The junior is Whitman-Hanson/Middleboro’s top point getter this season.
Entering the winter of her freshman year, Maddie Navicky was certain about a couple of things: she enjoyed competing and she loved to swim.
However, she had never mixed the two. That was about to change.
“During my freshman year, I saw that students were given the opportunity to swim with a nearby school as a co-op team, WHAM (Whitman Hanson and Middleboro),” Navicky said, “and I loved swimming at my grandparents’ pool, so I thought, ‘Why not try out?’”
Trying out blossomed into of the best decisions she has ever made. Now a junior at Whitman-Hanson Regional High, Navicky is a two-time South Shore League All-Star and back-to-back team MVP. This season, she’s WHAM’s top scorer and a sectional and state qualifier, which are both firsts for her.
“She is just a really hard worker,” said WHAM head coach Everett Clark. “She’s always trying to push it and go the extra mile.”
It’s that type of attitude since Day 1 that’s sparked Navicky’s success.
“At our practice, lane one is the fastest swimmers and lane six are the beginners,” Navicky, the first competitive swimmer in her family, said. “During my freshman year I was in lane six and I really wanted to strive to make the goal to get into lane five at the end of the year.”
Not only did she leap a lane, but she developed a deep-rooted passion for the sport because of its competitiveness. After all, she did run cross country in the fall.
“First, it was hard because swimming is draining and it uses every single muscle in your body,” Navicky said. “With all the work put into it, I kept seeing quality improvement in my times and that kind of really pushed me to get better.”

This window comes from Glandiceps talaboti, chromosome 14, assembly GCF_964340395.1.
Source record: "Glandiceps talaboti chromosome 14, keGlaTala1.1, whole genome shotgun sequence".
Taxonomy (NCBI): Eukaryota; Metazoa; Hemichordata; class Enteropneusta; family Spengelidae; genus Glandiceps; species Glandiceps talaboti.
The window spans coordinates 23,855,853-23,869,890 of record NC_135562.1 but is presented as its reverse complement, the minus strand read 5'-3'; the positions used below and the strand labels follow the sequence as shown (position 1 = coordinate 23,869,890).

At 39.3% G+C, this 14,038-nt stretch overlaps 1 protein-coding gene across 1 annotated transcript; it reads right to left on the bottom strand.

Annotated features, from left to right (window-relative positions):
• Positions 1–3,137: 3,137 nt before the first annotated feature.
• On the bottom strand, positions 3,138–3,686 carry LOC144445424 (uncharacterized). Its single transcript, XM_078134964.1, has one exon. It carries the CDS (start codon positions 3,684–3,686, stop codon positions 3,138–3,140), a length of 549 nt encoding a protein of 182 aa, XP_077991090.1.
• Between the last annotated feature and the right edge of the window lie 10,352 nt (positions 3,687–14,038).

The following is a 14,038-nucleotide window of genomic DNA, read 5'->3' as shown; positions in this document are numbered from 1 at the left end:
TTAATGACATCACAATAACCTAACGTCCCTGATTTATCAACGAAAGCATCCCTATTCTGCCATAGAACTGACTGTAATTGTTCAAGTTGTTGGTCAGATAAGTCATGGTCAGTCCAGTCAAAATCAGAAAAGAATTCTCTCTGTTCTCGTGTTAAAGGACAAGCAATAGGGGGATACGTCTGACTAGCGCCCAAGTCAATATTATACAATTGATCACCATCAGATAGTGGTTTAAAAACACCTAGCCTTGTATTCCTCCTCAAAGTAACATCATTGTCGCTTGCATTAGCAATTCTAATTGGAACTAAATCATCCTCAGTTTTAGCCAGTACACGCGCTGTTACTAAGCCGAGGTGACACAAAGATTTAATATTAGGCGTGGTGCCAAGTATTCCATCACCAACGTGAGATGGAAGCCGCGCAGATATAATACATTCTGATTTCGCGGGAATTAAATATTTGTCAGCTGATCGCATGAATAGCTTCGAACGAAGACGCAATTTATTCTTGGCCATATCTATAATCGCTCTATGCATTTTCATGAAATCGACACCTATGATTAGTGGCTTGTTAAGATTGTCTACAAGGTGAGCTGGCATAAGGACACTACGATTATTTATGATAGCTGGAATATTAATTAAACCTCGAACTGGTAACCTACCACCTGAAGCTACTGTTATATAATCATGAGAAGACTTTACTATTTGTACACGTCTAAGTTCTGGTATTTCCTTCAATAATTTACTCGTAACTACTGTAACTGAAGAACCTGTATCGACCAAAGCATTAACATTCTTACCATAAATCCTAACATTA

That quality improvement flowed into her sophomore year, as she lowered her time in all of her events: the 100-yard backstroke, 100-yard freestyle, 200-yard freestyle and 50-yard freestyle.
This season she’s topped those times yet again with a 58.57 in the 100 free, a 2:11.21 in the 200 free, a 1:12.28 in the 100 back and a 26.12 in the 50 free. She qualified for states in the 100 free and sectionals in the 50 free, both during the Dec. 14 meet against Randolph.
Clark said it’s not just Navicky’s speed in the pool that makes her stand out, but also her willingness to lead by example, which is why she was recently named captain. Clark said he has no better recollectionof her leadership than from earlier in the year.
“We were trying to make sectionals for the 400 free relay and we didn’t, and her response is always saying, ‘If I had dropped another second, that could have made the difference,’” Clark recalled. “She didn’t turn to the other three swimmers and say, ‘You could have done better,’ and they could have. It would have been easier for them to drop more time than her, but that’s not how she looks at it.”
Clark said Navicky’s leadership is just important as her point production.
“She’s always trying to push it and go the extra mile, that’s why she’s a captain,” Clark said. “That’s how she’s always been, just always wanting to do a little better. She’s great with her peers. She never asks someone to do something she won’t do.
“You really want someone who is willing to go the extra effort and put the extra time in and not just tell people about it and she shows it, she demonstrates it and lives it. That’s what we want as a leader.”
Navicky said her goal is to continue to take her skills to the next level.
“I’ve made so many friendships in high school that I think in college if I join a swimming team it will help me expand more and branch out and become more comfortable with everyone,” Navicky said.
But she still has another year and a half donning red, orange and black, and she’s aiming high.
“I would like to qualify in sectionals and states for more events, especially the 200 free,” Navicky said. “That would be my ultimate goal by the end of the year.”